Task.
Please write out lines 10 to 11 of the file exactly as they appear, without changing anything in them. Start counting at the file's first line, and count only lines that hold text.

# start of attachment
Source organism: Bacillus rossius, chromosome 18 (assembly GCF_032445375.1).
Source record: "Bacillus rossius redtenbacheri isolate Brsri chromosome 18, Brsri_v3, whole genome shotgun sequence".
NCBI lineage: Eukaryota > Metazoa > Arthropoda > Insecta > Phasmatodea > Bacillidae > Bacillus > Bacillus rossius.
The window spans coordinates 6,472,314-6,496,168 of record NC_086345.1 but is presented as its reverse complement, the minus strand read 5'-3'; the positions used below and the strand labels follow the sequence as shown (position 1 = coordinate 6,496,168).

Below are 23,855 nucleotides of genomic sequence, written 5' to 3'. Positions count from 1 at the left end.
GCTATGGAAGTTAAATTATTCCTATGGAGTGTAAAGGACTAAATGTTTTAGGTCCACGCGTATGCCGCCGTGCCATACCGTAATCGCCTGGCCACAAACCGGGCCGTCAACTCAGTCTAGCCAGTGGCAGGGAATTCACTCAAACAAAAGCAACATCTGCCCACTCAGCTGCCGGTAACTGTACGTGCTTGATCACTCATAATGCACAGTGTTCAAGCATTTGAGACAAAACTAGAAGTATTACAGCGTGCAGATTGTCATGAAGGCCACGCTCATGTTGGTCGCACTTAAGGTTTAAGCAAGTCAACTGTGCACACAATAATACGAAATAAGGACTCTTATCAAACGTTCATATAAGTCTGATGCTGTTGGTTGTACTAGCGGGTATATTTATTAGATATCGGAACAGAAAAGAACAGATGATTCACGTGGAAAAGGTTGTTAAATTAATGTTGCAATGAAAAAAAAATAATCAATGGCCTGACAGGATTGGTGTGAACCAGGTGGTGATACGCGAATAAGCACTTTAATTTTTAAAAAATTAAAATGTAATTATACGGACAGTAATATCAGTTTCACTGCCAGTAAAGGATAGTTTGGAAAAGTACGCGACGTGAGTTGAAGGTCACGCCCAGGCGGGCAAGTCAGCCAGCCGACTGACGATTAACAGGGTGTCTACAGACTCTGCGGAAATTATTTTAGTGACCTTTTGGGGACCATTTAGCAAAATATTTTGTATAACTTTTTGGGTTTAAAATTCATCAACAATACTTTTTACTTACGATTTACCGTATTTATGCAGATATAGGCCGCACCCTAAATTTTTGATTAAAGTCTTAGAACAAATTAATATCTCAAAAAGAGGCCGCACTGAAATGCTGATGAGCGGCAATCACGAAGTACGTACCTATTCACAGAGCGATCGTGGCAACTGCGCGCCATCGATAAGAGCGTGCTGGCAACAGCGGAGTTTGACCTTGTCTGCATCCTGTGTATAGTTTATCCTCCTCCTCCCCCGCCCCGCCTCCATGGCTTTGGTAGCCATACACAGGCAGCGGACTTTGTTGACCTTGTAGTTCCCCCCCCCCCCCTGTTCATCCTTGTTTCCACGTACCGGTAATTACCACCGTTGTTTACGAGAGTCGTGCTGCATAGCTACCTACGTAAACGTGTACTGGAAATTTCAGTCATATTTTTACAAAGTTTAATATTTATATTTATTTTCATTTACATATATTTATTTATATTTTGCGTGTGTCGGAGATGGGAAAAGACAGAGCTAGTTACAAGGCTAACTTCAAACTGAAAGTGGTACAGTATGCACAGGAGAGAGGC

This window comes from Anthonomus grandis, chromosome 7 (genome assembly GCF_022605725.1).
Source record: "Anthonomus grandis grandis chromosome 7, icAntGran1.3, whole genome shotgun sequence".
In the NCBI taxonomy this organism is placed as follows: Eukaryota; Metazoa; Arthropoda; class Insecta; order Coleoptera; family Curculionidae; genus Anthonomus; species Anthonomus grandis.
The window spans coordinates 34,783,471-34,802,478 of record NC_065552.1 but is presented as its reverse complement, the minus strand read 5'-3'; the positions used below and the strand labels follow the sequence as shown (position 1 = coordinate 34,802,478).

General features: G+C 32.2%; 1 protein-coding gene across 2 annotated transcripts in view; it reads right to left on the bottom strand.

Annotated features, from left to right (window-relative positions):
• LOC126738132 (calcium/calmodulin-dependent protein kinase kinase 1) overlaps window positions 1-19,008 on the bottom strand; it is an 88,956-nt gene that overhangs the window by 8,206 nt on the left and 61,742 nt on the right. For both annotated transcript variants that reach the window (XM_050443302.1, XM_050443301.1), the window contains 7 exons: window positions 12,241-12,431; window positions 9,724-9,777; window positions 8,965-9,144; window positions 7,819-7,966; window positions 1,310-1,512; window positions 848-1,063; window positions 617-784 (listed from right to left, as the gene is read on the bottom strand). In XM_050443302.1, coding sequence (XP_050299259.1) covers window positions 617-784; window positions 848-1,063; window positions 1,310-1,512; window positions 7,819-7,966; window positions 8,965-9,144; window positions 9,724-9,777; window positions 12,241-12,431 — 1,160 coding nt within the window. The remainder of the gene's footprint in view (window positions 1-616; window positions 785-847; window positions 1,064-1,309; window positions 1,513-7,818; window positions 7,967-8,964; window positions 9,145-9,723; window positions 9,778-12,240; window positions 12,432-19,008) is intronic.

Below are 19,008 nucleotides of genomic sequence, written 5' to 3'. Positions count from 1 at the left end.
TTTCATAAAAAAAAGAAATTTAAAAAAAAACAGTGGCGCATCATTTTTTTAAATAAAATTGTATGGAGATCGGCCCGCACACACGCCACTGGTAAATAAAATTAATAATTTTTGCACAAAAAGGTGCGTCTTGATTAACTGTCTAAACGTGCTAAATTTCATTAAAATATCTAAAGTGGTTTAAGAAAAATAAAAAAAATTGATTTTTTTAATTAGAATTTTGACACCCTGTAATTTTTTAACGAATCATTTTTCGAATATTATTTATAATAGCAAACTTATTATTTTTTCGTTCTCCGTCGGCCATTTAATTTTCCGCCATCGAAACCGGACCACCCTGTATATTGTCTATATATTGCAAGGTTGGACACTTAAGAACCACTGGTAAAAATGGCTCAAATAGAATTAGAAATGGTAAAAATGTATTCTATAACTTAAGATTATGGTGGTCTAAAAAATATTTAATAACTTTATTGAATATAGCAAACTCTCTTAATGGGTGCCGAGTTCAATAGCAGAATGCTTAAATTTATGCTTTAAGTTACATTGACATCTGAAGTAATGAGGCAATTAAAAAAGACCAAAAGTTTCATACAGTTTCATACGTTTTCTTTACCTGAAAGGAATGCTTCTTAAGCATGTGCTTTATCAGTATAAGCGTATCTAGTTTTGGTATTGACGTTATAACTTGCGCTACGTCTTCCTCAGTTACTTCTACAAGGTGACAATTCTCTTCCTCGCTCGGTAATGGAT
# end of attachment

The window spans coordinates 34,783,471-34,802,478 of record NC_065552.1 but is presented as its reverse complement, the minus strand read 5'-3'; the positions used below and the strand labels follow the sequence as shown (position 1 = coordinate 34,802,478).

General features: G+C 32.2%; 1 protein-coding gene across 2 annotated transcripts in view; it reads right to left on the bottom strand.